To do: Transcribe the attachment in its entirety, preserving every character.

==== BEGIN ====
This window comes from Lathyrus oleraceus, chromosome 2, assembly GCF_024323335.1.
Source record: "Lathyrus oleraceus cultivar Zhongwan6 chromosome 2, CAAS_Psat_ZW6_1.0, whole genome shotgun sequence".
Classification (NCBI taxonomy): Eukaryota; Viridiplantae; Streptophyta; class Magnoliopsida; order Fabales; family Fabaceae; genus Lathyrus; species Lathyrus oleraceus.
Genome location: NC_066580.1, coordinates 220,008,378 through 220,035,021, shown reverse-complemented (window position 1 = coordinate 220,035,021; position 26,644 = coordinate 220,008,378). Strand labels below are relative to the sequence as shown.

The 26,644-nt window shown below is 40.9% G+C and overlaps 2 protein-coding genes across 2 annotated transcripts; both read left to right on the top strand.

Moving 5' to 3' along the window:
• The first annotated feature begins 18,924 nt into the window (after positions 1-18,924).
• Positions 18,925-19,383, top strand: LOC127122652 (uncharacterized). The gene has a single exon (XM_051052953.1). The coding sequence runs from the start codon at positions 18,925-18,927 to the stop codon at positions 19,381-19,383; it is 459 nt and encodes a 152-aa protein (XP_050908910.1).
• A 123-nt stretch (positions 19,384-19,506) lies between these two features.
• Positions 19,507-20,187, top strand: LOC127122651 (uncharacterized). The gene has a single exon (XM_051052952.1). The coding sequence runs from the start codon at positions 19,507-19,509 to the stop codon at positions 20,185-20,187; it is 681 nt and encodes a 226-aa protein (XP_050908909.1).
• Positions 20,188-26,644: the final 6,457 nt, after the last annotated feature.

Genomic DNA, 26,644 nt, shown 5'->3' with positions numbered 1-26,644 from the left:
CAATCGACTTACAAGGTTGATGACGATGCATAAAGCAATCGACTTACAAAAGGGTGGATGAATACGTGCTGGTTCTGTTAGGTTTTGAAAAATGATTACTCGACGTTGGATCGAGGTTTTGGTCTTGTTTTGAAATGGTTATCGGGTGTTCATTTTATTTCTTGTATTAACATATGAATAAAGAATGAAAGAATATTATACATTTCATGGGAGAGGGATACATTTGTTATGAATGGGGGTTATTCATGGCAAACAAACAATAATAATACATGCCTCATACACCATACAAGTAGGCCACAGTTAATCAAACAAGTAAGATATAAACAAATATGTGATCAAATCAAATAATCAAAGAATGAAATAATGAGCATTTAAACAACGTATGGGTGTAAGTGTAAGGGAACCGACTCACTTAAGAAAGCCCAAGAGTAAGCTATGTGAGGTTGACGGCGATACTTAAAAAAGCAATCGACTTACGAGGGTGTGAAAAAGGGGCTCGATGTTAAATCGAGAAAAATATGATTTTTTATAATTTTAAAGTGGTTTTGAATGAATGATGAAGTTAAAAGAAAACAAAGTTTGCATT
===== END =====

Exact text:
This window comes from Lathyrus oleraceus, chromosome 2, assembly GCF_024323335.1.
Source record: "Lathyrus oleraceus cultivar Zhongwan6 chromosome 2, CAAS_Psat_ZW6_1.0, whole genome shotgun sequence".
Classification (NCBI taxonomy): Eukaryota; Viridiplantae; Streptophyta; class Magnoliopsida; order Fabales; family Fabaceae; genus Lathyrus; species Lathyrus oleraceus.
Genome location: NC_066580.1, coordinates 220,008,378 through 220,035,021, shown reverse-complemented (window position 1 = coordinate 220,035,021; position 26,644 = coordinate 220,008,378). Strand labels below are relative to the sequence as shown.

The 26,644-nt window shown below is 40.9% G+C and overlaps 2 protein-coding genes across 2 annotated transcripts; both read left to right on the top strand.

Moving 5' to 3' along the window:
• The first annotated feature begins 18,924 nt into the window (after positions 1-18,924).
• Positions 18,925-19,383, top strand: LOC127122652 (uncharacterized). The gene has a single exon (XM_051052953.1). The coding sequence runs from the start codon at positions 18,925-18,927 to the stop codon at positions 19,381-19,383; it is 459 nt and encodes a 152-aa protein (XP_050908910.1).
• A 123-nt stretch (positions 19,384-19,506) lies between these two features.
• Positions 19,507-20,187, top strand: LOC127122651 (uncharacterized). The gene has a single exon (XM_051052952.1). The coding sequence runs from the start codon at positions 19,507-19,509 to the stop codon at positions 20,185-20,187; it is 681 nt and encodes a 226-aa protein (XP_050908909.1).
• Positions 20,188-26,644: the final 6,457 nt, after the last annotated feature.

Genomic DNA, 26,644 nt, shown 5'->3' with positions numbered 1-26,644 from the left:
CAATCGACTTACAAGGTTGATGACGATGCATAAAGCAATCGACTTACAAAAGGGTGGATGAATACGTGCTGGTTCTGTTAGGTTTTGAAAAATGATTACTCGACGTTGGATCGAGGTTTTGGTCTTGTTTTGAAATGGTTATCGGGTGTTCATTTTATTTCTTGTATTAACATATGAATAAAGAATGAAAGAATATTATACATTTCATGGGAGAGGGATACATTTGTTATGAATGGGGGTTATTCATGGCAAACAAACAATAATAATACATGCCTCATACACCATACAAGTAGGCCACAGTTAATCAAACAAGTAAGATATAAACAAATATGTGATCAAATCAAATAATCAAAGAATGAAATAATGAGCATTTAAACAACGTATGGGTGTAAGTGTAAGGGAACCGACTCACTTAAGAAAGCCCAAGAGTAAGCTATGTGAGGTTGACGGCGATACTTAAAAAAGCAATCGACTTACGAGGGTGTGAAAAAGGGGCTCGATGTTAAATCGAGAAAAATATGATTTTTTATAATTTTAAAGTGGTTTTGAATGAATGATGAAGTTAAAAGAAAACAAAGTTTGCATT